$1-Million Gift for Philharmonic: Longtime supporter William H. Brady III has donated $1 million to the Los Angeles Philharmonic's fund-raising campaign for Walt Disney Concert Hall. Brady made his gift in honor of Ernest Fleischmann, managing director of the Philharmonic, who celebrated his 73rd birthday on Sunday. The board of the Philharmonic has committed to raising $15 million by June to ensure the timely completion of the Disney Hall, the Philharmonic's new home. About two-thirds of the $15 million is earmarked for construction costs of the $255-million concert hall and $5 million for the Philharmonic's administration building. Brady is a former board member and avid Philharmonic supporter and subscriber. In 1993, he established the Brady New Music Fund to encourage commissions by contemporary composers, with performances and recordings by the Philharmonic.
For the Record
Los Angeles Times Wednesday December 10, 1997 Home Edition Calendar Part F Page 12 Entertainment Desk 1 inches; 33 words Type of Material: Correction
Photographer--In a Morning Report item in Tuesday's Calendar about photos of the principal characters in "Primary Colors" appearing in the January issue of Vanity Fair, the surname of photographer Annie Leibovitz was misspelled.
Pacific Symphony Losing Leader: Louis G. Spisto, the well-regarded executive director of the Pacific Symphony, has resigned to become president of the Detroit Symphony. Spisto, 41, will assume his new post in March. Meanwhile, the orchestra's board plans to have a new executive director in place by June, President Janice Johnson said Monday at the orchestra's offices in Santa Ana. A search committee of nine people--including Spisto, music director Carl St.Clair and at least one member of the orchestra--will be announced Thursday. In the interim between directors, the board will run the organization.
Hey, Aren't You . . . ?: It's a very Clinton-esque John Travolta staring back from the pages of the January issue of Vanity Fair in photos of the principal characters in "Primary Colors" taken by Annie Liebowitz. Washington editor Dee Dee Myers points out that everyone from "the author to the director to the executives at Universal [Studios] denies" that the fictional Gov. Jack Stanton and his wife are based on the Clintons. Yet Travolta has dyed his hair gray and adopted many of Clinton's mannerisms for the Mike Nichols movie due March 20. On the other hand, writes Myers, "Others, like the governor's wife, miss their real-life mark; the hard-charging lawyer wife, played by Emma Thompson, is written as more pointed and more profane than Hillary Clinton." Myers should know, since she once worked as President Clinton's press secretary.
ACLU Honors DeGeneres: Ellen DeGeneres picked up an award Sunday from the ACLU for furthering gay rights with her TV show. "From the beginning, I said that I didn't want to become a spokesman for gay rights. But here I am," DeGeneres said as she accepted the American Civil Liberties Union of Southern California's Bill of Rights Award at a Beverly Hills dinner. She received the award for advancing "the cause of gay rights 100-fold" when she came out of the closet on "Ellen" and in real life. "There's still a lot more to do," she said. "There's a warning label on my show sending a message that there is something wrong with me." DeGeneres has been fighting with ABC to remove the parental guidance warnings at the beginning of the show.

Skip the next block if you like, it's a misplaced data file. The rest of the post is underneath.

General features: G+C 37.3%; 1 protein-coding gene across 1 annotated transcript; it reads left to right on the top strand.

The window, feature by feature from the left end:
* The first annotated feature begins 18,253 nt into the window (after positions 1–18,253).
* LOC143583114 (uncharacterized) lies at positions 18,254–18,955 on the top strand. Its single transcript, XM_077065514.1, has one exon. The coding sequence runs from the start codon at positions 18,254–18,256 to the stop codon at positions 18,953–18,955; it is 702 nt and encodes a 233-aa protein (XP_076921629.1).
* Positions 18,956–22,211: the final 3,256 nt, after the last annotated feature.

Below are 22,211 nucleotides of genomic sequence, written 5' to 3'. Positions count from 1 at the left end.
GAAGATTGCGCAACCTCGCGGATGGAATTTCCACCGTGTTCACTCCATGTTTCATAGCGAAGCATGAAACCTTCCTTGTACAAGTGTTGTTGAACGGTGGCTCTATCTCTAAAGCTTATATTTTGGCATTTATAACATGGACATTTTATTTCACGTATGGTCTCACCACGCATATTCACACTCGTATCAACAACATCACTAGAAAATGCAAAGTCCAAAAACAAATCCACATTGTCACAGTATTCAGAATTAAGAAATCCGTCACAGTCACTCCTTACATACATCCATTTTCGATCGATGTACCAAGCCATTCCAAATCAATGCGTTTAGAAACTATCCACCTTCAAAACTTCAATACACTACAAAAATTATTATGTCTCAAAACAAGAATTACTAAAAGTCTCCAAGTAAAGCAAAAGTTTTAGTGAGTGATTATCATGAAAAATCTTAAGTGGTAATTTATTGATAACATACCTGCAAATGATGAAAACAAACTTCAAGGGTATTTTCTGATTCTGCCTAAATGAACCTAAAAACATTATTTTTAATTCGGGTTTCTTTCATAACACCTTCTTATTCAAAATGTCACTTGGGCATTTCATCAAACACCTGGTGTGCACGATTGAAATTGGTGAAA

Carrying a Toon: Disney on Monday announced plans to introduce Toon Disney--a cable channel that will draw from the studio's library of animated TV programming. The network will launch in April, coinciding with the Disney Channel's 15th anniversary. Toon Disney will join the Fox Family Channel (which that studio recently acquired and is converting into a children's network) and Time Warner's Cartoon Network in seeking to siphon audience away from Nickelodeon, the established children's programming leader. Disney will package the new network with the Disney Channel in an effort to secure space on cable systems.
'Candle' Lyrics on Block: The handwritten lyrics to "Candle in the Wind 1997," Elton John's funeral tribute to Princess Diana, will be sold at auction to benefit a hospital. The lyrics, along with the final typed version, are signed by the creators of the song, John and lyricist Bernie Taupin. Proceeds from the Feb. 11 sale at Christie's in Los Angeles will be donated to the Children's Hospital there. "Children's Hospital Los Angeles is close to my heart, as are the lyrics to 'Candle in the Wind,' " said Taupin, who lives in Los Angeles. "I am amazed and astounded by what this song has achieved." John sang the reworked version of the 1973 hit at Diana's funeral Sept. 6. The song has sold a record 35 million copies. John plans this week to give more than $33 million in proceeds to the Diana memorial fund.
Bob Dylan was joined in New York on Sunday by Lauren Bacall, Charlton Heston, Jessye Norman and Edward Villella as recipients of the 1997 Kennedy Center Honors. The ceremony will be broadcast Dec. 26 on CBS. . . . George Clooney, who had been set to co-star with Will Smith in the Warner Bros. film "Wild Wild West," has pulled out of the project. . . . Jorge Mester, conductor and music director of the Pasadena Symphony, has signed a three-year contract extension to continue his association with the orchestra through the 2001-02 concert season.